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Spotting a Faint Escaping Atmosphere

15 Mar 2021, 16:00 UTC
Spotting a Faint Escaping Atmosphere
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Low-density planets struggle to hold on to their atmospheres when they’re blasted with high-energy radiation from a close-by host star. New observations have caught a view of one such escaping atmosphere using a powerful tracer: helium.
Atmosphere on the Run
When a planet orbits close to its star, incoming ultraviolet radiation can heat and puff up the planet’s atmosphere, extending it so far that the gravitational pull of the planet can no longer hold it in. The mass loss that results from this process dramatically shapes the population of short-period exoplanets — so understanding atmospheric escape is critical to our understanding of planetary evolution.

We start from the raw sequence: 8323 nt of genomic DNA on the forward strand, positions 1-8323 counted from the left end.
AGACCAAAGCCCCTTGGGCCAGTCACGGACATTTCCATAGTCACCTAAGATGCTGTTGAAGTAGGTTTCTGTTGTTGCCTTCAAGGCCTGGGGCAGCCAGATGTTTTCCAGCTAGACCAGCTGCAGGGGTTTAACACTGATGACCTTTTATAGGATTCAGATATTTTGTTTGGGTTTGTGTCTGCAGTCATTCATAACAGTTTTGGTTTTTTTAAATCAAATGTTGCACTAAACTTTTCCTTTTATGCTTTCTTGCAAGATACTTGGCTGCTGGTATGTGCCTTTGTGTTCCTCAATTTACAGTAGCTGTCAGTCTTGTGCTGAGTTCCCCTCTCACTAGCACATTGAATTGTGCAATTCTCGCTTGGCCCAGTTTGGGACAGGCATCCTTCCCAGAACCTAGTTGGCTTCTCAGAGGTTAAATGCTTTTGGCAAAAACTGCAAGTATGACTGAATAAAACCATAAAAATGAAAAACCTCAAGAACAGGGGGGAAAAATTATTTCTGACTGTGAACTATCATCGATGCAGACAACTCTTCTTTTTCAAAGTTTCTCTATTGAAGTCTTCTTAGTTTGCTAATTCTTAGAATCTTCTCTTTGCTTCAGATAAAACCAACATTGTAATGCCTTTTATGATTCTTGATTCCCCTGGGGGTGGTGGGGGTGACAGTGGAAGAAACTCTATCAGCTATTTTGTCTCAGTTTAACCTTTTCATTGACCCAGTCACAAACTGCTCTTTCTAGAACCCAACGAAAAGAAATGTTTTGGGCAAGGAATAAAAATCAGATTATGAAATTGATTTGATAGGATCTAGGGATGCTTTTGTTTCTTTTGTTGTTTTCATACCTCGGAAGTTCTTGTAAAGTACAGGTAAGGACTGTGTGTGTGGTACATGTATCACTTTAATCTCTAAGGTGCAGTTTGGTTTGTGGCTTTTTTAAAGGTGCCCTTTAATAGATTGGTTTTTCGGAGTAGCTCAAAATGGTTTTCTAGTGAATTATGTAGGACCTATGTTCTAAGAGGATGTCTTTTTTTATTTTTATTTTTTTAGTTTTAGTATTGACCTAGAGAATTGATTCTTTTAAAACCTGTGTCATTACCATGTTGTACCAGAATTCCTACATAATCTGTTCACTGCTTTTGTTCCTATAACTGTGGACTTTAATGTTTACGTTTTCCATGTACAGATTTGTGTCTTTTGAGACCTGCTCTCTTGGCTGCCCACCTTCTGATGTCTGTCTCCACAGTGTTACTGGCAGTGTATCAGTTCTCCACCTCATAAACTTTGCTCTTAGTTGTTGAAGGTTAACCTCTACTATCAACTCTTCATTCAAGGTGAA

As a star’s light filters through a planet’s atmosphere on its way to Earth, the atmosphere absorbs certain wavelengths depending on its composition. [European Southern Observatory]But measuring a planet’s escaping atmosphere is challenging! At high altitudes, the atmosphere is thin and low-pressure, which means that most of the spectral signatures of this escaping mass — produced during transits when the planetary atmosphere absorbs background stellar light — are faint.
In 2018, however, a new discovery provided some hope: the first detection of helium in an exoplanet atmosphere.
Letting Helium Lead
Why is helium helpful? When a ...

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